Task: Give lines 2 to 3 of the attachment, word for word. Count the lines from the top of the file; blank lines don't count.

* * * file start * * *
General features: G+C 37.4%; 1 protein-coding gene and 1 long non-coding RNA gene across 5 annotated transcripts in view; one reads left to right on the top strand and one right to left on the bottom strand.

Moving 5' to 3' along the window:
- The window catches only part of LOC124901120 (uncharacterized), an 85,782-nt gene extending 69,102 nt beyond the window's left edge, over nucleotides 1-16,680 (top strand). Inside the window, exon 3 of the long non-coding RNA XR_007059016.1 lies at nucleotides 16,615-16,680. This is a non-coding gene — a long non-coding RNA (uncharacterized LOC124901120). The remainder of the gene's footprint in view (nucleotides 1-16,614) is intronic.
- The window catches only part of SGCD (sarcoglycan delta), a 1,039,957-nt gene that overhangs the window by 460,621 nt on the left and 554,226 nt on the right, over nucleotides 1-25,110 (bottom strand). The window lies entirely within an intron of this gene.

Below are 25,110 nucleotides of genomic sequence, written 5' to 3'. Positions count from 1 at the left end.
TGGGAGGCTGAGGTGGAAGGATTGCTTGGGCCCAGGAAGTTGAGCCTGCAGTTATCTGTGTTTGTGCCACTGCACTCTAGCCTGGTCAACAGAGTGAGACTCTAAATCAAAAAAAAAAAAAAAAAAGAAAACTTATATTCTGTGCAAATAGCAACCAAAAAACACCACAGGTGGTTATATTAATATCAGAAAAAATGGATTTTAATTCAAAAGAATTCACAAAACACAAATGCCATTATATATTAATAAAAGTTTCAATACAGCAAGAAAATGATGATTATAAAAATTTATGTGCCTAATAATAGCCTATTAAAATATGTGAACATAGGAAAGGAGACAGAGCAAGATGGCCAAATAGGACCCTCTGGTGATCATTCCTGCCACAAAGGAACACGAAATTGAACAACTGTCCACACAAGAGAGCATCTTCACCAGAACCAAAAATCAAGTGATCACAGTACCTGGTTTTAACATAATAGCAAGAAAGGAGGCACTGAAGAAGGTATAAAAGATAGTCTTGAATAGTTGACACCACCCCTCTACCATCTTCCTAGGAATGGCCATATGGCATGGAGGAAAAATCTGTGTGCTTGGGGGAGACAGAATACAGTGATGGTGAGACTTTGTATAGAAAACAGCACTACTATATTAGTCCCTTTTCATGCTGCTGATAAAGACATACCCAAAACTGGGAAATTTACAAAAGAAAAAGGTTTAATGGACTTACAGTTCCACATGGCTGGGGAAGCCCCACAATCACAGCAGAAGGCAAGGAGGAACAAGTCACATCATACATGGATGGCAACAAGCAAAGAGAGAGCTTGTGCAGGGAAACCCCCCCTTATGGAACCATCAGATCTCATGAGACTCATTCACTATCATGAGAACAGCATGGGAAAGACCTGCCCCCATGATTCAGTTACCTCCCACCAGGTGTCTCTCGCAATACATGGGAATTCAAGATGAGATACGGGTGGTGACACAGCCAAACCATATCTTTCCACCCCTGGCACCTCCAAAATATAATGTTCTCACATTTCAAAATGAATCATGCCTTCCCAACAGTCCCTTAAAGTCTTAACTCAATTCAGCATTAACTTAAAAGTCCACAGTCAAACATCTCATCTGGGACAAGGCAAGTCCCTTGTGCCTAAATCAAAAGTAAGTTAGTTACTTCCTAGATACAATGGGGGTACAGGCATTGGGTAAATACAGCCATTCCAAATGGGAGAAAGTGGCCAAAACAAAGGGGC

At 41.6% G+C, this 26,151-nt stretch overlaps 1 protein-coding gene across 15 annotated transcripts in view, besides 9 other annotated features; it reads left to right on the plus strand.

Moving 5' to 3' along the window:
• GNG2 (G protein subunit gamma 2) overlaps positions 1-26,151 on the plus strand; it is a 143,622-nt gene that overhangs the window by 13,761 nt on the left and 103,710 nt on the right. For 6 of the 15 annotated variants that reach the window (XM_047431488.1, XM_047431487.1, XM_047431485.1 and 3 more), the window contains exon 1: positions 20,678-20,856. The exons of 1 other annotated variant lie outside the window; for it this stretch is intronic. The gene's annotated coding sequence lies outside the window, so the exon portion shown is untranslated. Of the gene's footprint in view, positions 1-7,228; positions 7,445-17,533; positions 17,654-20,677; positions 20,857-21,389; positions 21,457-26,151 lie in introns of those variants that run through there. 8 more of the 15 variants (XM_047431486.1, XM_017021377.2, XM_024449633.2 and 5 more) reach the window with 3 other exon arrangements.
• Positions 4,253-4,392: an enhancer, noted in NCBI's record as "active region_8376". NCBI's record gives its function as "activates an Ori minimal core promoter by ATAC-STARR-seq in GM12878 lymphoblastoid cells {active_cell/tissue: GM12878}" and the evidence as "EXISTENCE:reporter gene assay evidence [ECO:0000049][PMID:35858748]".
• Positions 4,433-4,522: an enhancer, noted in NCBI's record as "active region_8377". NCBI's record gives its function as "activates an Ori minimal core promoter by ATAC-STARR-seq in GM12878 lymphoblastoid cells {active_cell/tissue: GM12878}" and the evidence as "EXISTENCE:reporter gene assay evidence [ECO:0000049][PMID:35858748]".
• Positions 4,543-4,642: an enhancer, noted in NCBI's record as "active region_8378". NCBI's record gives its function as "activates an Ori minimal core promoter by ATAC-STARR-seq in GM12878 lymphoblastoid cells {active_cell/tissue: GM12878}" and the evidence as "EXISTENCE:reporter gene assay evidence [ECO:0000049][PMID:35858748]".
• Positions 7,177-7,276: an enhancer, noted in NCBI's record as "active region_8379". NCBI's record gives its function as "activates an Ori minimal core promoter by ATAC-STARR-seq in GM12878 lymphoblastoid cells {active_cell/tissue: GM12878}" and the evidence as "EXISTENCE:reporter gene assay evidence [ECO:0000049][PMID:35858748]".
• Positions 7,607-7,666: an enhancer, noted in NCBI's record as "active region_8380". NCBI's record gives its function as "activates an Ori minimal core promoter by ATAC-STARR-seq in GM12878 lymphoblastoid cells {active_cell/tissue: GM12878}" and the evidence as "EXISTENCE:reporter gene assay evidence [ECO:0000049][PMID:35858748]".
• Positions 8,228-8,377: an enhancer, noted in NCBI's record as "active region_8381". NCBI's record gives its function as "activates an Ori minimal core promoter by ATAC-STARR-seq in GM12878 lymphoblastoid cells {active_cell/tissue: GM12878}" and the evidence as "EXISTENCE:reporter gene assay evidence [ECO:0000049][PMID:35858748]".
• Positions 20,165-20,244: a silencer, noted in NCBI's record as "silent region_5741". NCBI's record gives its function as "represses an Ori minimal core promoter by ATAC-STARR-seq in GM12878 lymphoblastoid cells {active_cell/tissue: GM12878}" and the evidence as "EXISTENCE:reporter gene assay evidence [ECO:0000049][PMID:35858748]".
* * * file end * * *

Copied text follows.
Moving 5' to 3' along the window:
- The window catches only part of LOC124901120 (uncharacterized), an 85,782-nt gene extending 69,102 nt beyond the window's left edge, over nucleotides 1-16,680 (top strand). Inside the window, exon 3 of the long non-coding RNA XR_007059016.1 lies at nucleotides 16,615-16,680. This is a non-coding gene — a long non-coding RNA (uncharacterized LOC124901120). The remainder of the gene's footprint in view (nucleotides 1-16,614) is intronic.